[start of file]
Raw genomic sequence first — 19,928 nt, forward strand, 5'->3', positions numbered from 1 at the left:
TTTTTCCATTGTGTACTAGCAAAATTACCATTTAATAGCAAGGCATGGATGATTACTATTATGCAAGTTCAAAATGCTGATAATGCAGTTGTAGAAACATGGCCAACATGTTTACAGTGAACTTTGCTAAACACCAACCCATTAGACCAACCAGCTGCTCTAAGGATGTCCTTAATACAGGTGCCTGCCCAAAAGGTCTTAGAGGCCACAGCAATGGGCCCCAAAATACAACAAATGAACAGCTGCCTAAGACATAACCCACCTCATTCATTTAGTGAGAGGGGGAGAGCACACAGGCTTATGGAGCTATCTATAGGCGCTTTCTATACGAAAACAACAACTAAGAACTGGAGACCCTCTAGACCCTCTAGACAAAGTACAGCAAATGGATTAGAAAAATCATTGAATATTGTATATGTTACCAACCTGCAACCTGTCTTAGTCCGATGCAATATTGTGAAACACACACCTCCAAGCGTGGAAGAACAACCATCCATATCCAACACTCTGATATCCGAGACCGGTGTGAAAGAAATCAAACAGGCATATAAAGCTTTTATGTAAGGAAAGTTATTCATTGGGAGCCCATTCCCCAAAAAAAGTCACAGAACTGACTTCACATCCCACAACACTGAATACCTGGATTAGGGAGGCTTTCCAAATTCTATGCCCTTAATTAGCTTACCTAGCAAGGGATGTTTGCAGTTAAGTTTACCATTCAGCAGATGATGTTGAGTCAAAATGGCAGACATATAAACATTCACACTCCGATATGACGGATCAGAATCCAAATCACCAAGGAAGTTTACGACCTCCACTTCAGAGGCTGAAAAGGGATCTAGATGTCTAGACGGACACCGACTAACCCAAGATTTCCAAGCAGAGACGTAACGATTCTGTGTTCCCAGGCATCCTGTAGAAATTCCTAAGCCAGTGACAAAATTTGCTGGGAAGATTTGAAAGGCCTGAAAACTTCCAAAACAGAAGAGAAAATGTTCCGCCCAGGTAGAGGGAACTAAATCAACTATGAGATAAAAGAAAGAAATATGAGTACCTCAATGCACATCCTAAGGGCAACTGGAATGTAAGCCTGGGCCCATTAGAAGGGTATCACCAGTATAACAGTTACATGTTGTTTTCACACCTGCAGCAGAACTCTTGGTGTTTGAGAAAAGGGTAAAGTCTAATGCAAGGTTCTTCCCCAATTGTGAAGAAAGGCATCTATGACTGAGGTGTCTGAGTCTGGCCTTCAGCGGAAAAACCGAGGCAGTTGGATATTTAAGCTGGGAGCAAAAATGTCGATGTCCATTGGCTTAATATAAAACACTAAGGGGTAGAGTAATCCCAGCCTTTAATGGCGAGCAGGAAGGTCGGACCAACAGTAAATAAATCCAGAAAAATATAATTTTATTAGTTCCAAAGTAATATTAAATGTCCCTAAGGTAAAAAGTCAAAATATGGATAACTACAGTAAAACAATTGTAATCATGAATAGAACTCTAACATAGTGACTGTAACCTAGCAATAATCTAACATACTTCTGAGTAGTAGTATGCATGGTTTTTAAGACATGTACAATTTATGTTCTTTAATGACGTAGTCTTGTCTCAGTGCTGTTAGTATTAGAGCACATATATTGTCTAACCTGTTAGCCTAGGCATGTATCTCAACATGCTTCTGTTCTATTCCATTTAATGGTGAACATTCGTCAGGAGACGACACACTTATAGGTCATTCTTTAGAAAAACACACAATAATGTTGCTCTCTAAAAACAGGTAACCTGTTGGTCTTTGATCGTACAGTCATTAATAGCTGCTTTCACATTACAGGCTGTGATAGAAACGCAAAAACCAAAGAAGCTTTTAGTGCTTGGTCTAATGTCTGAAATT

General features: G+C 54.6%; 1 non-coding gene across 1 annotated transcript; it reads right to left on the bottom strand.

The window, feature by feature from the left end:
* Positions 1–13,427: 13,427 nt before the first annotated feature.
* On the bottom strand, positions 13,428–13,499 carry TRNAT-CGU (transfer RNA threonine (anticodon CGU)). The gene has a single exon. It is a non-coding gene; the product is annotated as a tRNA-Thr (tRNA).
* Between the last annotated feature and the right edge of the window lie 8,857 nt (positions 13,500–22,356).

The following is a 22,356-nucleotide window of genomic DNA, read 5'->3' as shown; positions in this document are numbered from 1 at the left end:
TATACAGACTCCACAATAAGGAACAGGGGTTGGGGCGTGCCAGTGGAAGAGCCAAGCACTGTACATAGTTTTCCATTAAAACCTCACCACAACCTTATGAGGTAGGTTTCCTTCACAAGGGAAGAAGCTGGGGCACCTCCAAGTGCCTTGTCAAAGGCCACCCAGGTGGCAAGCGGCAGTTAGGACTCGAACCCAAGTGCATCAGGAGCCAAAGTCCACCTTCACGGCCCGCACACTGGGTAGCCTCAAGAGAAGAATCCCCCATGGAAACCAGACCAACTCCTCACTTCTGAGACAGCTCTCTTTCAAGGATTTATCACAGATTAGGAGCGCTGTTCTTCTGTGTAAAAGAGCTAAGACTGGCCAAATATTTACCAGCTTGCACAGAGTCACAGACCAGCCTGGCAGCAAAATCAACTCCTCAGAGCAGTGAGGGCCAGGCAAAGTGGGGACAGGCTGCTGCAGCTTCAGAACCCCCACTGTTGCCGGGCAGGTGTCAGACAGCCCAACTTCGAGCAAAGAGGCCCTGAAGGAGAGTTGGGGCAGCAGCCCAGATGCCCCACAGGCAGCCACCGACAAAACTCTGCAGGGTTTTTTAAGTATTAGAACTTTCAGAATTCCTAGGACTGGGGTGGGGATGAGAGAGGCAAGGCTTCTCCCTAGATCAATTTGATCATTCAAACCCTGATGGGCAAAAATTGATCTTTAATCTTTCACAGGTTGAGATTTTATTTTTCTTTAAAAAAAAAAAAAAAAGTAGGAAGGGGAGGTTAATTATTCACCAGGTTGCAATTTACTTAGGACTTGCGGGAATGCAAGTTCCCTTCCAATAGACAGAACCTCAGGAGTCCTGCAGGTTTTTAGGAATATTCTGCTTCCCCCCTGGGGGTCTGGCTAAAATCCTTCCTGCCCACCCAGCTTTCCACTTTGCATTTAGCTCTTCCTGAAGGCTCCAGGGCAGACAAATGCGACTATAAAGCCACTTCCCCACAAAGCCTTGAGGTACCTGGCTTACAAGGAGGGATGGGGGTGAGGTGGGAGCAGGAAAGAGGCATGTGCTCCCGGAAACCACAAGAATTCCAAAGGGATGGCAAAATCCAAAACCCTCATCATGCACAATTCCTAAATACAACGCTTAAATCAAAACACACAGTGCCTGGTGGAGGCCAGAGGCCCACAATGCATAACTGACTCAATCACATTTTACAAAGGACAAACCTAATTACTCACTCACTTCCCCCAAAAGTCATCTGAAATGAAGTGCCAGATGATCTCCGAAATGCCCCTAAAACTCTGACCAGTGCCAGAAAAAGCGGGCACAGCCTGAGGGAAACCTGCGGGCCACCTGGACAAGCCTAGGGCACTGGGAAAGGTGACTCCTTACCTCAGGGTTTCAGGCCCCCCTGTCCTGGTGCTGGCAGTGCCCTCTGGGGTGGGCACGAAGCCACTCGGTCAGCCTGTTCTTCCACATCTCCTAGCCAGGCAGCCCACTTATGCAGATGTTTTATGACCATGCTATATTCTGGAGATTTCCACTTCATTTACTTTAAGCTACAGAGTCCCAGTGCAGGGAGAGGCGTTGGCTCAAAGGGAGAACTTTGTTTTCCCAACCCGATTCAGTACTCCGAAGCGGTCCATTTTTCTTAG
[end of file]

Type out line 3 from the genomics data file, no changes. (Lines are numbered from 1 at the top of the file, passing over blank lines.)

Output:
General features: G+C 54.6%; 1 non-coding gene across 1 annotated transcript; it reads right to left on the bottom strand.